What will happen to your company when you die?

15th January 2020

For most of us, death is probably the hardest thing to talk about, acknowledge or confront, but it will happen and ignoring it could have serious implications if your company is not correctly structured. As we start another New Year, this may now be the time to look at the way your company is structured and make sure you have a plan in place should the worst happen.

What is the problem?

Many owner managed businesses have a single director who is the sole shareholder with no other officers (directors or company secretary).  These are often businesses that incorporated back in the early 2000’s and if this was prior to 1 October 2008, they will have been formed under the old Companies Act 1985 and therefore, in all likelihood, will have Table A Articles of Association.

The potential problem with this is that if the business owner dies, the company is left with no living officer or shareholder and with no one to operate the company, its assets (in most cases the bank account or accounts) will be frozen.  This will mean employees and suppliers cannot be paid, contracts cannot be entered into and the company will quickly cease to trade.

Being able to appoint a director to carry on the business either long-term or until a suitable purchaser has been found is vital therefore to ensure the assets of the company are protected for any beneficiary of the deceased’s estate.

So, what is the solution?

The company can appoint a second director or issues shares to a second shareholder, but if this is not possible or desirable, the company can either adopt the Articles of Association in the Companies Act 2006, or it can amend its Table A Articles of Association by adopt the provisions of Article 17 of the Companies Act 2006.  This specifically states the following,

“In any case where, as a result of death, the company has no shareholders and no directors, the personal representatives of the last shareholder to have died have the right, by notice in writing, to appoint a person to be a director”.

It is also important to consider this if the company has a married couple who are the only directors and shareholders because if they were to die at the same time, the situation would be the same as for a single owner managed company.

However, the above situation is not the only thing that needs considering.  Where you have a number of shareholder and directors, for example when a group of friends have set up a company together and one of them dies, what will happen to their share of the business?

In this situation, it is a good idea to have a shareholders’ agreement, which not only covers what will happen in this scenario (the other shareholders have the right to purchase the shares of the deceased at market value for instance) but also will cover other areas such as remuneration levels, departing shareholders, disagreements and selling the business.  It can be a powerful tool that provides clear guidance as well as providing peace of mind.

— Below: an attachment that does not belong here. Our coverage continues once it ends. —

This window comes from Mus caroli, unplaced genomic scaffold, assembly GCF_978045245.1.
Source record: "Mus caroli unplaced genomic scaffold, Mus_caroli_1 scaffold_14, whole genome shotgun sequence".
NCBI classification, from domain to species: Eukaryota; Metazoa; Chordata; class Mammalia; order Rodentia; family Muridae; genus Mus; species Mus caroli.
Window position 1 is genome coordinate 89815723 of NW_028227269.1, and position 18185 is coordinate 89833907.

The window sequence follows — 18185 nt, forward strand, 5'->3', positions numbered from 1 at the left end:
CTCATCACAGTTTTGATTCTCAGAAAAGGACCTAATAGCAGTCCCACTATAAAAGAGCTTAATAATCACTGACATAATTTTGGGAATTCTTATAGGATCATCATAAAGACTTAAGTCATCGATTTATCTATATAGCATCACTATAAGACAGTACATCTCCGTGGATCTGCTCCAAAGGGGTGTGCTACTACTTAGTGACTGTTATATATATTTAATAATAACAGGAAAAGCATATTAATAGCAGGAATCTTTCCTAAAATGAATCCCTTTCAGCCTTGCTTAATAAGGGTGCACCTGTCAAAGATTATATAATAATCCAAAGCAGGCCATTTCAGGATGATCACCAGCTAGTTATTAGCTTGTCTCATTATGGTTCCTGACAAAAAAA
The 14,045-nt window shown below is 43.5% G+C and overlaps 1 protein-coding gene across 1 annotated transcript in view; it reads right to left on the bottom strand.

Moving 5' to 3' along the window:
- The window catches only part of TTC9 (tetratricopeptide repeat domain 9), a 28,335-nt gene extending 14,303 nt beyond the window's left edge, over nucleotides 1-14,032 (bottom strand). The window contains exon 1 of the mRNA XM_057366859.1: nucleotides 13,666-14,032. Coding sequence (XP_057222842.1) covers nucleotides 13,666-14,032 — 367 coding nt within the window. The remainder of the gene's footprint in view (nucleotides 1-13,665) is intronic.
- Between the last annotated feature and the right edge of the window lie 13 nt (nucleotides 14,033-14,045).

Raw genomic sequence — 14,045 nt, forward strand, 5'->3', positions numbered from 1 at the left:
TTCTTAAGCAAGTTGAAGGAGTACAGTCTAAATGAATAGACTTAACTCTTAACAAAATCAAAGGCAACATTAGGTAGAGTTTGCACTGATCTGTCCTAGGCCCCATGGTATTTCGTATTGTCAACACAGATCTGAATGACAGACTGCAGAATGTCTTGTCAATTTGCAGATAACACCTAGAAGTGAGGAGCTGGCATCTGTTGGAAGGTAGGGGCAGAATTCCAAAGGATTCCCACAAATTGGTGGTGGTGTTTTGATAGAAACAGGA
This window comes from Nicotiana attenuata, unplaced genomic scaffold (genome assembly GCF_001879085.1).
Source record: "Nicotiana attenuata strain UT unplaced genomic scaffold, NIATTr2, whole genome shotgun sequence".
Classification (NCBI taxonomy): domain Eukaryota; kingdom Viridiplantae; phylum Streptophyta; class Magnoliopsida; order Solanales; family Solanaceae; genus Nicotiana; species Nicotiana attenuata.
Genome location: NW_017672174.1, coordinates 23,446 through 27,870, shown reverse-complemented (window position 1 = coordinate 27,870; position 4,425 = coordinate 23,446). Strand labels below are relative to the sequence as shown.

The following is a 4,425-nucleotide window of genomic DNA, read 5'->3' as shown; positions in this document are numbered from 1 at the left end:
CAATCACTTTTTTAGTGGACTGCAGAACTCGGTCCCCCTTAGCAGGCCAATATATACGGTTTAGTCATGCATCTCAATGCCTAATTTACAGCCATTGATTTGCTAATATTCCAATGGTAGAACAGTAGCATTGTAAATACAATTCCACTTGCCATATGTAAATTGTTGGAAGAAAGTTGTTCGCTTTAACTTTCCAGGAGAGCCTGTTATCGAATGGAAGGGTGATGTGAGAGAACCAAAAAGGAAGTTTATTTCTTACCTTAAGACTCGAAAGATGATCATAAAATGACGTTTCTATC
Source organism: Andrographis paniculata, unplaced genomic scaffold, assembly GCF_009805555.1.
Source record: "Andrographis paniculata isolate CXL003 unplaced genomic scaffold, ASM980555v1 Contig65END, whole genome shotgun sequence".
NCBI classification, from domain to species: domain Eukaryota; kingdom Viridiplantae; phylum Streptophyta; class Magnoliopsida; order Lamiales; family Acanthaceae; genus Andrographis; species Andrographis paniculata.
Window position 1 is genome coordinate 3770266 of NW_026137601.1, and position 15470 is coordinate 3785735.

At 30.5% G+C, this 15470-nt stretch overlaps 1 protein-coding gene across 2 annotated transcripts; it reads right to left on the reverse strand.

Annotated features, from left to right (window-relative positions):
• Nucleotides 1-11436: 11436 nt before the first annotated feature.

Other business protection considerations

Key person insurance. Key person cover is designed to help protect the business in the event of death or critical illness of the business owner or a key employee. If the business owner or key employee dies or becomes seriously ill, the policy pays out a lump sum to the company to make up for any loss in revenue or profits.

Shareholders cover. This can provide the business with a cash lump sum if one of the owners dies or suffers a severe illness. It is designed to help the remaining shareholders minimise disruption to the business by providing capital that enables them to buy that shareholder’s shares and so keep control of the company.

Business loan protection. This is an insurance policy to provide a lump sum to cover any outstanding business debts if a business owner dies or becomes seriously ill. In this event the remaining business owners may need to repay any outstanding business loans, some of which may have personal guarantees or have to be repaid when someone dies.


Devon small business owners work hard most of their lives to build up the value of their business. Careful planning on a suitable business structure and having the right business protection strategies in place now, will ensure that the business preserves that value and can continue to be run for the benefit of employees and family in the event of the worst happening.

If you would like to meet to discuss the business planning services which we are able to provide, please contact our team on 01392 258553 or 01395 279521 to find out more or arrange a free initial meeting.

Our sister company, Thompson Jenner Financial Services can help you with residential and business mortgages, income protection, investments and savings, planning for retirement, pensions and estate planning.



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